Tropical cyclones in the southwestern Pacific Ocean are most common between the months of November and April, though cyclones are possible at any point in the year. The peak of the season coincides with the heat of the summer toward the beginning of the year. Australia’s northern coast is vulnerable to major tropical cyclones. The last significant cyclone to strike this region of Queensland was Cyclone Marcia in 2015; the storm caused significant damage but thankfully resulted in no fatalities. Debbie threatens to be the strongest storm to make landfall since Yasi back in February 2011. Cyclone Yasi reached shore with winds of 155 mph, causing billions of dollars in damage.

The term “tropical cyclone” applies to any low-pressure system that develops over the ocean and feeds its energy off of thunderstorms near the center of the system rather than winds high in the atmosphere. Strong tropical cyclones are called “hurricanes” in the Atlantic and eastern Pacific Ocean, “typhoons” in the northwestern Pacific Ocean, and simply “cyclones” everywhere else in the world, including around Australia. All of the storms are structurally the same—the only difference is that they’re classified a little differently based on wind speeds.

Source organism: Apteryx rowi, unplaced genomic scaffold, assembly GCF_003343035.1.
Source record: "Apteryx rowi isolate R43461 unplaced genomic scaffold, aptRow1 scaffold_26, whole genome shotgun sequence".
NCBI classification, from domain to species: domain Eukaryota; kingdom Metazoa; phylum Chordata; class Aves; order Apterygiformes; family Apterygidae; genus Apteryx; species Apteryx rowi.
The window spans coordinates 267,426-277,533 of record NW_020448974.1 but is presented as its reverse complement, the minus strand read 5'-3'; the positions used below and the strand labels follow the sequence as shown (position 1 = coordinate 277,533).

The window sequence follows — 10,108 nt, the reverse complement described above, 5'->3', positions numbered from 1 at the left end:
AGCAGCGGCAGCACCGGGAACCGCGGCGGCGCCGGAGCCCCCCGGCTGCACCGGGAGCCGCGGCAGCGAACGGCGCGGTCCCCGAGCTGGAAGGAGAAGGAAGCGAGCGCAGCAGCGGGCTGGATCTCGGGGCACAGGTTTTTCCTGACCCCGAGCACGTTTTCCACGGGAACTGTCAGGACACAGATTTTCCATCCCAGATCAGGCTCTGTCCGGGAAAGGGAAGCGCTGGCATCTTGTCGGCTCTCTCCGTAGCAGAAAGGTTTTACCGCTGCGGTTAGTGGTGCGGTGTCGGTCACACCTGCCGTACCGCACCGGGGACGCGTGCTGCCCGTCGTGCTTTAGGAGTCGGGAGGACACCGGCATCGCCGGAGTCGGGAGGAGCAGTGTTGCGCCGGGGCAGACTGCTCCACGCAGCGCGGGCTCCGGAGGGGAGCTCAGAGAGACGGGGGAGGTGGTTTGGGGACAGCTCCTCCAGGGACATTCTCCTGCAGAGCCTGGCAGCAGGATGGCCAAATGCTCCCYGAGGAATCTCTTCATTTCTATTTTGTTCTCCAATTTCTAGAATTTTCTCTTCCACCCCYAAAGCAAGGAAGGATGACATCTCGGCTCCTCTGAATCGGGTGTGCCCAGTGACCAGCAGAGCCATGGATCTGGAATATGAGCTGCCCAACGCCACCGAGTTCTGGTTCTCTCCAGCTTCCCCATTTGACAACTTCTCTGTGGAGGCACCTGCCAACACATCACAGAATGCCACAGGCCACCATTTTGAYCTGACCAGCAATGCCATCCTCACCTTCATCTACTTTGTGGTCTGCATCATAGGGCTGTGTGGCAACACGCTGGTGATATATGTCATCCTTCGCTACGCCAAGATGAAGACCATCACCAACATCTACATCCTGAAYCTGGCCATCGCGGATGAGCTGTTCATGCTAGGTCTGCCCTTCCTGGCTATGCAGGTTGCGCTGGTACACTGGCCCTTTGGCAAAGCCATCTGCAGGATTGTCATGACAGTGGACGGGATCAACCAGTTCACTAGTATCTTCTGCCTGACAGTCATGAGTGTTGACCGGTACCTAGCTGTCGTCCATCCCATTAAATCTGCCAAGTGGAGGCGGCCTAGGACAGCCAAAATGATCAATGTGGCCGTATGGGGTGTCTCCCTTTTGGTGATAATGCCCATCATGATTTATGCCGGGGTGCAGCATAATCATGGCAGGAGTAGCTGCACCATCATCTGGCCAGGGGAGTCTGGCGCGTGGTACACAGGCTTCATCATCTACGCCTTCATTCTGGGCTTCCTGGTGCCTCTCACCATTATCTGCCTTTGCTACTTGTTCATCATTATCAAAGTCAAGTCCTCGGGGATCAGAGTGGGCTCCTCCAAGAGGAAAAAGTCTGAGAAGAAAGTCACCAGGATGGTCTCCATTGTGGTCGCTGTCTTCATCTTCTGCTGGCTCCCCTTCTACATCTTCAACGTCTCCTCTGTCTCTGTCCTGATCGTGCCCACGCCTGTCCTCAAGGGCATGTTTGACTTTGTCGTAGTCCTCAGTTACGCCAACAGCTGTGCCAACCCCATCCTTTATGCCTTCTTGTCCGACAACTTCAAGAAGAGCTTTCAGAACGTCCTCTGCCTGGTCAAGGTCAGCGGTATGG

Storm Leaves Homes Along Lake Erie Covered in Up To Three Feet of Ice

Houses along Lake Erie's shoreline were pummeled with sheets of icy water during a storm last week.
Houses along Lake Erie's shoreline were pummeled with sheets of icy water during a storm last week.
John Normile/Getty Images

This past weekend, lakeside residents of Hamburg, New York, awoke to find their neighborhood transformed into a full-scale replica of Frozen’s ice-covered kingdom, Arendelle.

According to CNN, gale force winds produced giant waves that sprayed the houses along Lake Erie with sheets of water for two days straight, covering them in layers of ice up to three feet thick.

“It looks fake, it looks surreal,” Hamburg resident Ed Mis told CNN. “It’s dark on the inside of my house. It can be a little eerie, a little frightening.”

While the homeowners are anxious for the ice to melt, they’re also concerned about what could happen when it does.

“We’re worried about the integrity, of structure failure when it starts to melt, because of the weight on the roof,” Mis said.

He added that this is the worst ice coating he’s seen since he moved to the area eight years ago—but it’s not because they’ve had a particularly harsh winter. In fact, just the opposite is true. According to The Detroit News, warm winter temperatures have caused ice cover on the Great Lakes to drop from 67 percent in 2019 to less than 20 percent this year.